Sunday, January 31, 2016
What happens if you get sick or injured while traveling? What happens if you don't speak or read the language?
If you do have an illness that could flair up, it would be a good idea to check where the hospitals are in the city where you will be. Traveling outside of the US? Look at the US Embassy of the country where you'll be visiting. Their website will usually have a list of physicians and hospitals.
Traveling domestically? Contact your insurance company for a list of in-network hospitals and physicians at your destination.
Make sure you have this information with you:
Your physician's office number
Your insurance contact number
The US Embassy contact number and website
Contact information for someone at home
Any prescriptions for medicines you regularly take
Ample supply of regular medications
If you're staying in a remote area, pack a first-aid kit.
Friday, January 29, 2016
Have you ever been asked the address of where you will be staying? Maybe a customs agent asked or you needed to list it on some official form before you get through customs.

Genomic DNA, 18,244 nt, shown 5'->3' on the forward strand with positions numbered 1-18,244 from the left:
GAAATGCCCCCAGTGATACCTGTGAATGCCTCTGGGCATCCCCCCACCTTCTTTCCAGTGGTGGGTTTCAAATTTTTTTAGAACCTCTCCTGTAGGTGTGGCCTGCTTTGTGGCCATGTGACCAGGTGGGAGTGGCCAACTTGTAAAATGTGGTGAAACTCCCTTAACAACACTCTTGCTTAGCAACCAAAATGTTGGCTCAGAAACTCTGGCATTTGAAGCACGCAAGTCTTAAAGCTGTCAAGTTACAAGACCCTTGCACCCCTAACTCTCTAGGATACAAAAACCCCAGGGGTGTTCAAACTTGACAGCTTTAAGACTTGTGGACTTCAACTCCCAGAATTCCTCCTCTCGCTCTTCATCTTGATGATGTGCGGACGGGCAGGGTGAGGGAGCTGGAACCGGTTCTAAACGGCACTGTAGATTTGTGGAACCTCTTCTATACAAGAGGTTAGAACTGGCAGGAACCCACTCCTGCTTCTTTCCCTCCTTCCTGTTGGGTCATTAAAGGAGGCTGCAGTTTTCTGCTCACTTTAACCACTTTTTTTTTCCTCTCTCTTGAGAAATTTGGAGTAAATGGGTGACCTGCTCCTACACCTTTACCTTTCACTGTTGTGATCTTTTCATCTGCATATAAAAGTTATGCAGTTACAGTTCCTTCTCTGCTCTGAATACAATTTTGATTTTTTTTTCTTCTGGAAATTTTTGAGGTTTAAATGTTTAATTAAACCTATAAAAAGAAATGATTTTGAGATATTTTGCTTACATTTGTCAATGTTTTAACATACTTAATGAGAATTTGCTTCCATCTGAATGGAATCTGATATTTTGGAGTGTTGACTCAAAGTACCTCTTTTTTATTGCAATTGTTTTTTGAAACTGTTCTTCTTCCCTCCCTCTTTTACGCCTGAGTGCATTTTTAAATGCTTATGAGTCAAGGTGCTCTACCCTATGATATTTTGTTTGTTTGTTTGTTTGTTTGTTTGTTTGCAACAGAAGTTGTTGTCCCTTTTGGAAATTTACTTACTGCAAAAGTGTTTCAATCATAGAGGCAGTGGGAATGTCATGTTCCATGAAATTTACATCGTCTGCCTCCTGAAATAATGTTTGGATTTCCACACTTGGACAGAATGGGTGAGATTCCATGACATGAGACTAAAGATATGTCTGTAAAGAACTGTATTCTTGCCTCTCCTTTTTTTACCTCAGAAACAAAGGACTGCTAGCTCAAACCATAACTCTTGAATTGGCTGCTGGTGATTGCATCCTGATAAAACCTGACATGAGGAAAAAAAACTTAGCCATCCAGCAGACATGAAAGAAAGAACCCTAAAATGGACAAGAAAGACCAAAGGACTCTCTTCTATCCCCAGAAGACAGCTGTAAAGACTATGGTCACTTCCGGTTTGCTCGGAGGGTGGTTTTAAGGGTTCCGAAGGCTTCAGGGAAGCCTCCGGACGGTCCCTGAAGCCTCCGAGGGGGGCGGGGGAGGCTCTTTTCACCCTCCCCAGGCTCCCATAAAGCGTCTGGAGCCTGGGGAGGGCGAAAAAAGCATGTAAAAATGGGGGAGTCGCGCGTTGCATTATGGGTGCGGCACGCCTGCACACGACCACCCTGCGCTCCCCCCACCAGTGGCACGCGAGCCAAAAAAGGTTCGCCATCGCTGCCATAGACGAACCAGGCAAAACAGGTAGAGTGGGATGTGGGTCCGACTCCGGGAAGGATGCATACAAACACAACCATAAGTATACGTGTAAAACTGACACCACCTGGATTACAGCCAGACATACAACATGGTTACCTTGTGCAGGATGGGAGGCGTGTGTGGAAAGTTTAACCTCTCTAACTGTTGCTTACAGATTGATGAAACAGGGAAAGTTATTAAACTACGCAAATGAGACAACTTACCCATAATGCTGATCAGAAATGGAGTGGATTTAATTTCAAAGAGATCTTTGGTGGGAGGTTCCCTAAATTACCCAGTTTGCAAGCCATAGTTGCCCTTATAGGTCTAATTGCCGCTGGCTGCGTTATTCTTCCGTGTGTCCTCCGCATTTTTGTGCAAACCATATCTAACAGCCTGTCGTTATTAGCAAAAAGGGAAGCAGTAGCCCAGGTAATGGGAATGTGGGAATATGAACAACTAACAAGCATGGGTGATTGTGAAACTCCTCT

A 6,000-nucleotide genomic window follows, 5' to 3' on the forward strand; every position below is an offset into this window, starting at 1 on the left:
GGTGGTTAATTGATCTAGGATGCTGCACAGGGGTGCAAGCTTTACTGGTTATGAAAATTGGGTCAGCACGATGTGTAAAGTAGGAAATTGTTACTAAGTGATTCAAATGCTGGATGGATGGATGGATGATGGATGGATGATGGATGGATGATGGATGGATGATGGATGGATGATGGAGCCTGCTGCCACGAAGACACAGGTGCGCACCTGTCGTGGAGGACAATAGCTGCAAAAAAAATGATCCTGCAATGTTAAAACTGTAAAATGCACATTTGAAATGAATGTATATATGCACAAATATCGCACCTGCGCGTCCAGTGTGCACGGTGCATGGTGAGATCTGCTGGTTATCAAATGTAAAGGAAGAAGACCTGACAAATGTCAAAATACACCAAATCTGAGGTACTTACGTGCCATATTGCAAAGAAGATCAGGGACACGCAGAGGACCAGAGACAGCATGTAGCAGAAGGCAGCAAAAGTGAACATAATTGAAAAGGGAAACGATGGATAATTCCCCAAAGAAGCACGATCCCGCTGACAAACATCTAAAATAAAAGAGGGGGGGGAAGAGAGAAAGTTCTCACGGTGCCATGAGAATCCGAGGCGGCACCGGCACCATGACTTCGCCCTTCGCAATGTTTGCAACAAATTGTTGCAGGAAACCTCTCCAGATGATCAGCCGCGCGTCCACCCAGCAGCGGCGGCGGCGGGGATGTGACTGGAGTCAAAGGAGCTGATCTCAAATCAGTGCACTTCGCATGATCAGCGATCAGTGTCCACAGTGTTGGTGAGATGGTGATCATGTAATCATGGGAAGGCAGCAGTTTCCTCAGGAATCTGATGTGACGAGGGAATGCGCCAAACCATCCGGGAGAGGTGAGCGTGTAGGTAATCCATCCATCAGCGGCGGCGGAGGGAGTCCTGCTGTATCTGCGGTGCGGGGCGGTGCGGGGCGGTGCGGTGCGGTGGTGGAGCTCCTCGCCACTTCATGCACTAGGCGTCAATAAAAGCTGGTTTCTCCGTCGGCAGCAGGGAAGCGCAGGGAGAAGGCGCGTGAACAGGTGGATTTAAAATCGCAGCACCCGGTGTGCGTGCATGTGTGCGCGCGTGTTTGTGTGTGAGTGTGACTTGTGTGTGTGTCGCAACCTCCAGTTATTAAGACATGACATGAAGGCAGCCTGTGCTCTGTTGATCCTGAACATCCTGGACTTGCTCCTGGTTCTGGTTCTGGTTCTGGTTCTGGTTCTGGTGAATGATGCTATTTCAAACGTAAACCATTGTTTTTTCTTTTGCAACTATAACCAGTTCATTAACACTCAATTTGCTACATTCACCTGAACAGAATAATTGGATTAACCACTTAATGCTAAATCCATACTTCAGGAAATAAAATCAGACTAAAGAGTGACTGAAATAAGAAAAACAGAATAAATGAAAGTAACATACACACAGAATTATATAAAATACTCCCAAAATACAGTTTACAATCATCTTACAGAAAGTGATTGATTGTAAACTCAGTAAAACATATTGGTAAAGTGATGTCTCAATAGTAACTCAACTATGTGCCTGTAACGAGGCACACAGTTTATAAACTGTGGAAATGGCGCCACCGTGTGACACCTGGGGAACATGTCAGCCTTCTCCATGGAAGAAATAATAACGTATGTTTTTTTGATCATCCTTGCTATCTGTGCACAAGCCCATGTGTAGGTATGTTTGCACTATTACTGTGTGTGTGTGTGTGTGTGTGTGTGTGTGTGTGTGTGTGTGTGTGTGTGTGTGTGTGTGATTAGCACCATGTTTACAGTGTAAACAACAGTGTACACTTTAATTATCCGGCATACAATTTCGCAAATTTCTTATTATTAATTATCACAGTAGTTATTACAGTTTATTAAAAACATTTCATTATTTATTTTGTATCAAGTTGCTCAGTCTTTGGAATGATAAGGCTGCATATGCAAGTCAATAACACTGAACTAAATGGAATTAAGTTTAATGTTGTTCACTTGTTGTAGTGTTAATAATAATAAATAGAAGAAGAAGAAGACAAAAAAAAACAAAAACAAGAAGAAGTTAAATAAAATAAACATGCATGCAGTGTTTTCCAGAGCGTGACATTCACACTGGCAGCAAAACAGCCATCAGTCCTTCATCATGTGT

If you are staying in one hotel or one vacation rental, keep that address somewhere you can access it easily. If you're moving around from hotel to hotel or from city to city, at least keep the address of the first place where you will be handy.
Might as well start your trip off with no stress.
Wednesday, January 27, 2016
Do you put at least two pens in your purse, backpack, or carry on bag?
When traveling somewhere other than the US, you'll need to fill out forms. Sometimes on the plane...sometimes standing in line...sometimes just one in your traveling family...sometimes everyone in your traveling family.
If you've remembered to put a couple of pens in your purse or carry on, good for you. If you've remembered the pens, but put them away or at the bottom of a bag...good luck finding them.